National Poo Museum
A 'poo tree' at Sandown Zoo
|Established||25 March 2016|
|Location||Mobile, to be Sandown Barrack Battery, Isle of Wight|
|Founder||Daniel Roberts, Nigel George, Dave Badman|
The National Poo Museum on The Isle of Wight is a museum dedicated to the collection, conservation and display of faeces. The museum, which began on 25 March 2016, is currently mobile but is establishing a permanent location at Sandown Barrack Battery.
The poo is displayed in resin spheres, where it can be viewed and held. The process involves drying the poo, which can take up to 2 weeks, before it is encapsulated and placed in a vacuum chamber, so that air bubbles are removed. The main aim of the museum is to break down the 'taboo' surrounding poo in human life, and the museum hopes to do this by receiving donations of poo from celebrities. The museum also aims to educate people about the issues related to poo including dog fouling and sanitation.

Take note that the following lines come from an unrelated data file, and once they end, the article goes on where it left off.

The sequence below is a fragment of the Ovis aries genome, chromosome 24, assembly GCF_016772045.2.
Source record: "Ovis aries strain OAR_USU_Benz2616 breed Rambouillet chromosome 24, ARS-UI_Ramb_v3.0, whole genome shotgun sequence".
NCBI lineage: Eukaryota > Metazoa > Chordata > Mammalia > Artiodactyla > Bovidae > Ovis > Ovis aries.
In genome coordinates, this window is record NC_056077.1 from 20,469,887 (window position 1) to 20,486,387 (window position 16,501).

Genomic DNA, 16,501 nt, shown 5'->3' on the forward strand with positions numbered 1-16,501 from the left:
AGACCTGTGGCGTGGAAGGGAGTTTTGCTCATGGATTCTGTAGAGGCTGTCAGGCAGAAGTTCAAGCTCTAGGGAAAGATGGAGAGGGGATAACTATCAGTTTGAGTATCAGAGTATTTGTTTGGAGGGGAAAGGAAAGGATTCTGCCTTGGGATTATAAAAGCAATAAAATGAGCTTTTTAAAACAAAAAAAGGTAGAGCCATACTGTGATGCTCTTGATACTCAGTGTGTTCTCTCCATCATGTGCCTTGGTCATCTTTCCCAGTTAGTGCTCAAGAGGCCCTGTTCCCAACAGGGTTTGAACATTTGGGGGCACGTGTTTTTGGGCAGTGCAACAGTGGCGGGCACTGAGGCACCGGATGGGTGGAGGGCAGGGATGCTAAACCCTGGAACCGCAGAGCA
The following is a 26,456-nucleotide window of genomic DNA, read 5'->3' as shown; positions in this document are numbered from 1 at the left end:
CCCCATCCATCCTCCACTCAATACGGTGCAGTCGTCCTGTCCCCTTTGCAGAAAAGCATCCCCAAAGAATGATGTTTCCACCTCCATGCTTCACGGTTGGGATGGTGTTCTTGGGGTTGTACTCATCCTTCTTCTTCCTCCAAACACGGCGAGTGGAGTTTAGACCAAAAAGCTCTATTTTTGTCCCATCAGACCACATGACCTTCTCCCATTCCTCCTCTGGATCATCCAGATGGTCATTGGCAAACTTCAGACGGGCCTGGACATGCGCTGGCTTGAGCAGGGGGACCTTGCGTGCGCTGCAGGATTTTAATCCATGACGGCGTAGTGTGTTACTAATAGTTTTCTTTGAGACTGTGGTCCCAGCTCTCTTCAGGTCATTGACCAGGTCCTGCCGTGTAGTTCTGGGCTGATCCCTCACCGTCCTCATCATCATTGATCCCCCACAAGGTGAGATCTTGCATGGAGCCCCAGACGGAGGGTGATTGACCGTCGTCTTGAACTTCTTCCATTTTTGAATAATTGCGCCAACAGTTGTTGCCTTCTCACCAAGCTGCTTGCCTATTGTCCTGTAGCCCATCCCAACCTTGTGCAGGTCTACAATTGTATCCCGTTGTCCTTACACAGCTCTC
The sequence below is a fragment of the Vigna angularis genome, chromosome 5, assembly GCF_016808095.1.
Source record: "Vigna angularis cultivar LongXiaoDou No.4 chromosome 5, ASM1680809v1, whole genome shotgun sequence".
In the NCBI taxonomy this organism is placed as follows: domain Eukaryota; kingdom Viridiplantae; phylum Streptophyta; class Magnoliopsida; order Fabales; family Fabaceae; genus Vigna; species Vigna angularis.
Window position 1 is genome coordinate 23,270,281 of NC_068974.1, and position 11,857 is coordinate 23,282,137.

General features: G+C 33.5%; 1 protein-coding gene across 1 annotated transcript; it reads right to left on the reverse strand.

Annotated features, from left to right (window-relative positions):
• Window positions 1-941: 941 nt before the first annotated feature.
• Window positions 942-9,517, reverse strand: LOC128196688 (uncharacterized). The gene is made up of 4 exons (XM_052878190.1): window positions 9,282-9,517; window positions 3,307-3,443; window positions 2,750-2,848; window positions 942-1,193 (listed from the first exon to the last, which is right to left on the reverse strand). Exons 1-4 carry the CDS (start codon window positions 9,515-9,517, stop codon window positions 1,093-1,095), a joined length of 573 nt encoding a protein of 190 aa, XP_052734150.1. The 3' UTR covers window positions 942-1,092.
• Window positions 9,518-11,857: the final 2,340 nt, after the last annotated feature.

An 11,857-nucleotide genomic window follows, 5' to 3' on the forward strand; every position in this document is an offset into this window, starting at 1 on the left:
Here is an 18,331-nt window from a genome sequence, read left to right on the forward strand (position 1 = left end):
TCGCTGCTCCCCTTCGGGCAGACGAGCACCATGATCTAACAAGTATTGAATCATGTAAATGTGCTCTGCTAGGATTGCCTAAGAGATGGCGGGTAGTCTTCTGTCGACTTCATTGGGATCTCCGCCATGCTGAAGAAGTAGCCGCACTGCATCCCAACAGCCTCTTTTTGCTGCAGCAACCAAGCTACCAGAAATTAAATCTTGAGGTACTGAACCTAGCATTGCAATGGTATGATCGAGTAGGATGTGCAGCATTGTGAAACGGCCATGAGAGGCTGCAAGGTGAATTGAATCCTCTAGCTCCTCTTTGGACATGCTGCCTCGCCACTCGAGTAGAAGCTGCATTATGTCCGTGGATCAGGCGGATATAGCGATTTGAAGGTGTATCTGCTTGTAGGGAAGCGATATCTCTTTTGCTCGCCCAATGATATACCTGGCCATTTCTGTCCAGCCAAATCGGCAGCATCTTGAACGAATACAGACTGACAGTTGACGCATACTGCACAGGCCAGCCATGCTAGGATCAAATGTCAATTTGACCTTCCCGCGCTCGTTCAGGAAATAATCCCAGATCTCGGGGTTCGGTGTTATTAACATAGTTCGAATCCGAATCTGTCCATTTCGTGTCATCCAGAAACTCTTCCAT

The museum was founded by members of Eccleston George - 'a collection of creative people who work together on many different kinds of projects', who are based on the Isle of Wight.
Poo at the Zoo
- Lesser Madagascan Tenrec
- Tawny Owl
- Human baby
- 38 million year old poo
- A 140 million year old coprolite
- A poo with teeth and bones in it
- A poo that looks like a cereal bar
- A child's shoe which a cat has marked by pooing in it
Unique cube-shaped Wombat poo awaiting processing and preservation
Red Panda poo awaiting processing and preservation
- "National Poo Museum plans new home on Isle of Wight". www.bbc.co.uk. 5 April 2018. Retrieved 2 June 2019.
- "Home". The National Poo Museum. Retrieved 3 June 2019.
- Silver, Katie (12 July 2016). "Five surprising uses of poo". Retrieved 5 June 2019.
- "Isle of Wight National Poo Museum applies to make big push in permanent home". 24 August 2018. Retrieved 5 June 2019.
- Robinson, Peter (10 April 2019). "From the joke shop to the high street: why poo is no longer taboo". Retrieved 7 June 2019.
- "About us". Eccleston George. Archived from the original on 28 August 2018. Retrieved 5 June 2019.
- "Welcome to Isle of Wight Zoo!". Archived from the original on 1 April 2016. Retrieved 3 June 2019.